Entering into such an arrangement is an admission that the business cannot meet the full debt when due, otherwise the arrangement would not be necessary. It is not uncommon for such an arrangement to be completed as planned, with both parties satisfied with the outcome.
Can a debtor cure its insolvency by negotiating extended payment terms with creditors? In our view the answer is yes, provided that the further time for payment arises out of a clear agreement by the creditor to provide extended terms. Once the terms of a debt are extended, the entire amount is no longer due and payable.
Round payments may be made in reduction of a debt with the agreement of the creditor. But it is not unusual to find round amount payments being made without such an agreement. The payments are usually made in that fashion because the debtor cannot pay the debt in full and that the debtor is no confident of negotiating extended arrangements with creditors. The debtor hopes to obtain extended credit terms by default by making part-payment. This debtor is almost certainly insolvent.
If business owners are shuffling the small amount of cash that they have to pay the large amount of debts outstanding, they are almost definitely insolvent.
12. Solicitors’ letters, summons(es), judgments or warrants issued against the company.
A single letter of demand from a creditor or their solicitor is not proof of insolvency, as there may be a real dispute between the parties.
A series of demands from a number of solicitors, however, should create a strong presumption of insolvency. It would be unusual for a business to have a large number of disputes with their suppliers at the one time. If the creditor moves beyond the demand stage and obtains a judgment that remains unpaid, the presumption of insolvency is all but confirmed. When execution of the judgment is undertaken by the creditor, a state of insolvency is certain.
14. Inability to produce timely and accurate financial information to display the company’s trading performance and financial position, and make reliable forecasts.
This indicator has links to section 289 and section 588FE of the Corporations Act, which deal with the deeming of insolvency when a company has not kept proper books and records.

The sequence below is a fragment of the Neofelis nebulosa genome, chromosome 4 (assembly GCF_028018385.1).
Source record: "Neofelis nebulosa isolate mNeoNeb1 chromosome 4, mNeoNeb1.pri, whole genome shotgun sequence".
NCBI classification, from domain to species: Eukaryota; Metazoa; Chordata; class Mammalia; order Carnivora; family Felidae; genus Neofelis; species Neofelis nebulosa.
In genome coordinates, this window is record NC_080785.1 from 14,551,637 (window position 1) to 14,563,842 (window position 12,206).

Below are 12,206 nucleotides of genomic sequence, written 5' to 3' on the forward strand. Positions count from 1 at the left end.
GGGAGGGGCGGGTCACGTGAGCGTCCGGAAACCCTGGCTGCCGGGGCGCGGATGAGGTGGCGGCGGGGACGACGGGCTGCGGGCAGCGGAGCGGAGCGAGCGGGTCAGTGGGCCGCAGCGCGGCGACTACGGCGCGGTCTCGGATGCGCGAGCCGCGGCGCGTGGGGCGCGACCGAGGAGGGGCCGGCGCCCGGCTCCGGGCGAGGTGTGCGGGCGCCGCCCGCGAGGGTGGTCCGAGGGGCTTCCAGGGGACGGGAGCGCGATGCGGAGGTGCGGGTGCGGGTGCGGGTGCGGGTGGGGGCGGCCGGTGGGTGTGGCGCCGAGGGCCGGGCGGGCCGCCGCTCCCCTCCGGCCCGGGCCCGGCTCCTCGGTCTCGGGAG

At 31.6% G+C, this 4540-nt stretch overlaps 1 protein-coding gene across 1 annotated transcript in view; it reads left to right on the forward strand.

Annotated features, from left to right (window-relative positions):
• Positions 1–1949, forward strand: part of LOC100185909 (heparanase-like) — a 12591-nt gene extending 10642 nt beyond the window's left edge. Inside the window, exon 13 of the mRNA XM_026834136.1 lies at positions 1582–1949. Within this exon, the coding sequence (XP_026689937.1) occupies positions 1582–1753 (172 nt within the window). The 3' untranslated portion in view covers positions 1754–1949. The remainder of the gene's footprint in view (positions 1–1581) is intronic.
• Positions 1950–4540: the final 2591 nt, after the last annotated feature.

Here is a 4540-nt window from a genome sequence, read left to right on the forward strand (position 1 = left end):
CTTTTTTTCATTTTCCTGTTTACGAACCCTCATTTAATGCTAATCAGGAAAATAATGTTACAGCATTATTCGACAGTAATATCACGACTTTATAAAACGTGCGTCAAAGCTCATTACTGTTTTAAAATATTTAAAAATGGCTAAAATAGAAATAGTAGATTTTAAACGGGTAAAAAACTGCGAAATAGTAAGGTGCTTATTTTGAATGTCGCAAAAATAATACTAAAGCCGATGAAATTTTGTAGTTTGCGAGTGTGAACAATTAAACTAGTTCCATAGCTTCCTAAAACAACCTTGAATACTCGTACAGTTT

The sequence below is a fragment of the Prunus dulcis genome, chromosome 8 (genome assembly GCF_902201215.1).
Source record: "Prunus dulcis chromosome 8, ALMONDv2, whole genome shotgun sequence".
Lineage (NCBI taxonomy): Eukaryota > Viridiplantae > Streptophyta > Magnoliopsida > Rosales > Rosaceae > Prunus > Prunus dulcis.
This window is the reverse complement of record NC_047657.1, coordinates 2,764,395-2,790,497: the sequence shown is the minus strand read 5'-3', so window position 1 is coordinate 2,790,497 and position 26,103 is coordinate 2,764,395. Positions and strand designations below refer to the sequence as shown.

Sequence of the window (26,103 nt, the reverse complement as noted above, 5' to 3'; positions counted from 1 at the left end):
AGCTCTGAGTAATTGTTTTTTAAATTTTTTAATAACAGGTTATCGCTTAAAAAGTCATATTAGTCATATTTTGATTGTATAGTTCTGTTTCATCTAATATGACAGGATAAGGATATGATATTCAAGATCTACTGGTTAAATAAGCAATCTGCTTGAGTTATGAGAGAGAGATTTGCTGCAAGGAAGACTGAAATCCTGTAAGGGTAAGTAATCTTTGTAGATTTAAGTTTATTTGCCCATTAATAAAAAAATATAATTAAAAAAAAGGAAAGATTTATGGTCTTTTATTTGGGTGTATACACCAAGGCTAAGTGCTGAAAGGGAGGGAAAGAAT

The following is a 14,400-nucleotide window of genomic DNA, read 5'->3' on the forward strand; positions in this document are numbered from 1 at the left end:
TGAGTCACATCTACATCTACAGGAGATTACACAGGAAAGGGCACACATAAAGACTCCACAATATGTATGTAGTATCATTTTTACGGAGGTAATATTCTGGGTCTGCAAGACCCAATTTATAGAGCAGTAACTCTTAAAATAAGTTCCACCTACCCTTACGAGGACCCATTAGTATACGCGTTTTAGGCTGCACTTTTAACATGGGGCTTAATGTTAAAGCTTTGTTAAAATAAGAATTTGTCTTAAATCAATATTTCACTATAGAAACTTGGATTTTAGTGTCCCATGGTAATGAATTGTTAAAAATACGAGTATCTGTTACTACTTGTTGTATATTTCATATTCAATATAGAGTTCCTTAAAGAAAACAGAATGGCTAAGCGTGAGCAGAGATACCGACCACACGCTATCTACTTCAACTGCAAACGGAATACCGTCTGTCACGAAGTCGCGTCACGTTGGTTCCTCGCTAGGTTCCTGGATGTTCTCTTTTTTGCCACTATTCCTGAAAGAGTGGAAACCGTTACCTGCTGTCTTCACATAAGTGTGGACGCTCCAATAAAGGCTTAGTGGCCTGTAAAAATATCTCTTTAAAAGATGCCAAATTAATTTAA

But it does not logically follow that a business is likely to be insolvent simply because it has not prepared accurate financial statements or made reliable financial forecasts. We can certainly conceive of a solvent business that is unable to prepare accounts, at least in the short term, because an incompetent accountant or a business owner with no accounting knowledge has allowed records to become disorganized.
Yet experience tells the courts that insolvency and having financial records in disarray generally goes hand in hand. Not only do insolvent entities almost always have inadequate accounting records, they also frequently demonstrate a real reluctance to prepare reliable and timely accounts.
This is arguably the weakest of the indicators viewed objectively, but subjectively provides an accurate indicator of the likelihood of insolvency. Historically we have found that insolvent entities that have up-to-date financial information are very much the minority. Businesses in financial trouble generally spend their energy trying to get out of financial trouble, not preparing the financial picture and planning the way out of trouble.
Without financial information, the business owners will not know the extent of the deficiency (this is very common) and they will not be able to convince bankers or other creditors that there is a solution to their difficulty.
How long can a short term cash flow problem last before it becomes a case of insolvency?
A shortage of funds can only be described as a short-term cash flow problem if it is certain that problem will be overcome in the short term. Placing a time period on overcoming the problem is more difficult, as some cash flow problems may be seasonal or caused by specific contractual problems.
We are unaware of any judicial pronouncements on that point. However, as a general rule, we would expect that a true short-term cash flow problem should be solved within a period of three to four months, and at that time all debts would be up to date.